1st Edition

Baloch Midwives Contesting Global Perceptions of Midwifery in Balochistan, Pakistan

By Fouzieyha Towghi Copyright 2024
    344 Pages 11 B/W Illustrations
    by Routledge

    This book is the first major ethnography of Baloch midwives in Pakistan. Drawing on long-term ethnographic research in Balochistan province, it shows how dhīnabogs/dheenabogs (Baloch midwives ranging in age from about 30 to 80) and their dhīnabogirī (midwifery) aid women and their kin through labor and postpartum recovery.

    Its chapters show how Baloch midwives’ forms and ethics of care have persisted, despite nearly two centuries of British colonial policies and the subsequent disparaging official views regarding South Asian Indigenous midwives, commonly known as dāīs, in both postcolonial India and Pakistan. Through their continued presence and effective uses of their traditional medicine, Baloch midwives contain, mediate, and offer a powerful critique of women’s iatrogenic suffering caused by unnecessary biomedical interventions. Through a nuanced analysis of Baloch midwives' ethical approach to caring for women, and their responses to the exigencies of women’s health, this book demonstrates why over a century of state efforts to modernize and biomedicalize childbirth practices have failed to convince the majority of Baloch women in Balochistan to give birth in hospitals. They instead prefer home births and the midwifery care from the dhīnabogs whom they trust.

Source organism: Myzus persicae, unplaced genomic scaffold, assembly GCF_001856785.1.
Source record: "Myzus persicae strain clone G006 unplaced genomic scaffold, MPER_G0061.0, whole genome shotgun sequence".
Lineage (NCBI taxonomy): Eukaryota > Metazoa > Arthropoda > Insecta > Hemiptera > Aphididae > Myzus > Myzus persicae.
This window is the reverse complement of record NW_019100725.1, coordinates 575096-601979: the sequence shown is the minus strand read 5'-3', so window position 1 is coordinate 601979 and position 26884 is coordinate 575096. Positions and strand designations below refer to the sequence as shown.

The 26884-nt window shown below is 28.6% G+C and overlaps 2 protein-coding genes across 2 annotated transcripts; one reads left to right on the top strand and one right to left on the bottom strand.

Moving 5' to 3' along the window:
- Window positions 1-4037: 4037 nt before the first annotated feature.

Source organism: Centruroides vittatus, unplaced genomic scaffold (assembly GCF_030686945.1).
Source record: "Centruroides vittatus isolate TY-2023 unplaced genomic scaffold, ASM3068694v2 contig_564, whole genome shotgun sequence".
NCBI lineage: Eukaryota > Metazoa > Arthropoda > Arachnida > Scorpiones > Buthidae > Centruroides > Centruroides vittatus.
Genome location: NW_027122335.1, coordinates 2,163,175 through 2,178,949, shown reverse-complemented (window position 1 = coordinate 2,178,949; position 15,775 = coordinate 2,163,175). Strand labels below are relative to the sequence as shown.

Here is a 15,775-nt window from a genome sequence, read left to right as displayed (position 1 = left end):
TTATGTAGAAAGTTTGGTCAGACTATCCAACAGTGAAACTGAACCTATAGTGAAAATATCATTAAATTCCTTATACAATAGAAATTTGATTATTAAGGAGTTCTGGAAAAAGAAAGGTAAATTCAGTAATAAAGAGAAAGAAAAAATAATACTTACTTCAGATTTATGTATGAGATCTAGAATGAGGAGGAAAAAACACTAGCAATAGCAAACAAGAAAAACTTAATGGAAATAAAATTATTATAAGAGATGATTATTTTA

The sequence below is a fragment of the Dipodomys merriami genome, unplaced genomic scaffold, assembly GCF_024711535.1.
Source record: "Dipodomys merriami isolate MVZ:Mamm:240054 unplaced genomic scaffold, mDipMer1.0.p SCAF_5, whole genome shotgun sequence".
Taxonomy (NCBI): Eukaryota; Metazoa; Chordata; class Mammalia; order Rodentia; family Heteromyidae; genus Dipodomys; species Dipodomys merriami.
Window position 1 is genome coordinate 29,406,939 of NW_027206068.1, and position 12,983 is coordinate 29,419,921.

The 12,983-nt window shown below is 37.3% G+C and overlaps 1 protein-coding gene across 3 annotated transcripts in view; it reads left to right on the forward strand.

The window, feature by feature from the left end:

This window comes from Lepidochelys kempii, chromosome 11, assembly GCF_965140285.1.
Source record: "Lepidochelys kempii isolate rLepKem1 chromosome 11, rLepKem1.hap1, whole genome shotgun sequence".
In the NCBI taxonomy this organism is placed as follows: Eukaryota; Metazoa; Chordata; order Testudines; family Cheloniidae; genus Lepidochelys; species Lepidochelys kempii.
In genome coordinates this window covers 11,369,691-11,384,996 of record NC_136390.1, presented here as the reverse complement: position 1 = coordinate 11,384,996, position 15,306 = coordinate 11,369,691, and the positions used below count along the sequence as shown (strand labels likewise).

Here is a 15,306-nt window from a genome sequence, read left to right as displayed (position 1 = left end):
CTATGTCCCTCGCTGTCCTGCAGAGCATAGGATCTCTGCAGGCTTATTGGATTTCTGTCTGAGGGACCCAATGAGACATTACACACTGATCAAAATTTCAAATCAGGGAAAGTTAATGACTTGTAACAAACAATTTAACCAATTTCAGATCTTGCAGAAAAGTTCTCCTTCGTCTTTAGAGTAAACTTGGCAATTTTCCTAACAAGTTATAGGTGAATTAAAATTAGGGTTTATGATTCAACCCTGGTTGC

This book will not only be of interest to scholars and students in anthropology, medical humanities, public health, sociology, gender and women’s studies, gender and medical history, South Asia studies, and global health studies, but also to those in the midwifery and the nursing profession. It will also be of interest to non-academic readers wishing to learn about midwives in South Asia and anyone interested in reading about traditional medicine and midwives who practice outside of European and North American cultural contexts.


    1. Balochistan and the Panjgūr District: Background and Context

    2. Using Biomedicine to Secure the Maternal Body from Traditional Midwifery

    3. Searching for the Dāī: Finding Dhīnabog, Kawwās, and Balluks

    4. Haunted by Ingrezī Dhawā

    5. Balochī versus Ingrezī Dhawā in the Politics of Births, Babies, and Bad Injections

    6. Un-Enunciated Experiments in the Guise of Humanitarian Care

    Conclusion: Forms and Ethics of Baloch Midwifery



    Fouzieyha Towghi is a medical anthropologist and an honorary academic in the School of Archaeology and Anthropology, Australian National University, and the recipient of the 2015 Rudolph Virchow Professional Award from the Society for Medical Anthropology for her 2014 article, “Normalizing Off-Label Experiments and the Pharmaceuticalization of Homebirths in Pakistan.” Drawing from over ten years of ethnographic research, her scholarship has focused on the politics of reproduction, medicine, science, and biomedical technologies and their implications for women’s health and lives in South Asia.